We can be sure residential values will keep growing in capital cities and fast-growing new coastal cities, of which there are scores; but less so in areas of declining populations in many rural and mining centres.


    Our country’s worth

    While purely academic, it is interesting to think about what a foreign country might pay for our country, if only because countries – or part of them – have been sold in the past.

    The US paid $US240 million (in today’s terms) for the Louisiana Purchase of 2.1 million km2 (28 per cent of Australia’s land mass) from France in 1803; and a not-dissimilar amount for Alaska (20 per cent of Australia’s land mass) from Russia in 1867.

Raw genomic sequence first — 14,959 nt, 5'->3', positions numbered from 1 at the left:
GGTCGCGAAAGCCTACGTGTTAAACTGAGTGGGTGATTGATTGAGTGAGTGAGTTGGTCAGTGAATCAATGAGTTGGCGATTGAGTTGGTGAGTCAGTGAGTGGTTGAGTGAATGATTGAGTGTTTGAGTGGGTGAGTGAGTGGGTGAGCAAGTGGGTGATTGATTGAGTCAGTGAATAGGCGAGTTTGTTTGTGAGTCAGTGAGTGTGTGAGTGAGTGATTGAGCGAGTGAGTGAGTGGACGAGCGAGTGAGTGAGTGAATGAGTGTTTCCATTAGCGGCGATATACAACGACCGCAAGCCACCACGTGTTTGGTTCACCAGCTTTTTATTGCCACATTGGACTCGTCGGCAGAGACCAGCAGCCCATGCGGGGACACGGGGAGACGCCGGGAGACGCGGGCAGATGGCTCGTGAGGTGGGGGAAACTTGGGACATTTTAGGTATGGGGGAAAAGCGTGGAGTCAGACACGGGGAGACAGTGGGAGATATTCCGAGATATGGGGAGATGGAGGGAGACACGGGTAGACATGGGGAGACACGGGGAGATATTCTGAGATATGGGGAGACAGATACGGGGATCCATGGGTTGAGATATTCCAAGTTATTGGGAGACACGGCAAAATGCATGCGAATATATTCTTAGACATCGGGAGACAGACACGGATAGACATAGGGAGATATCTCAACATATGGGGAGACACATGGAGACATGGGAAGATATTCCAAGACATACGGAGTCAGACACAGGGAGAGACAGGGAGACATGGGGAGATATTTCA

Those acquisitions, nearly half of Australia’s land mass, were acquired for under $US500 million – in today’s terms, a steal, as they say.

    We wouldn’t sell for that price, maybe $50 trillion, which means each family could retire with over $5 million each.

    But don’t float the idea, because one of several nations could afford that, and would come running with a cheque book – with the risk that a lot of Australians might say yes. Let’s keep the joint, I say.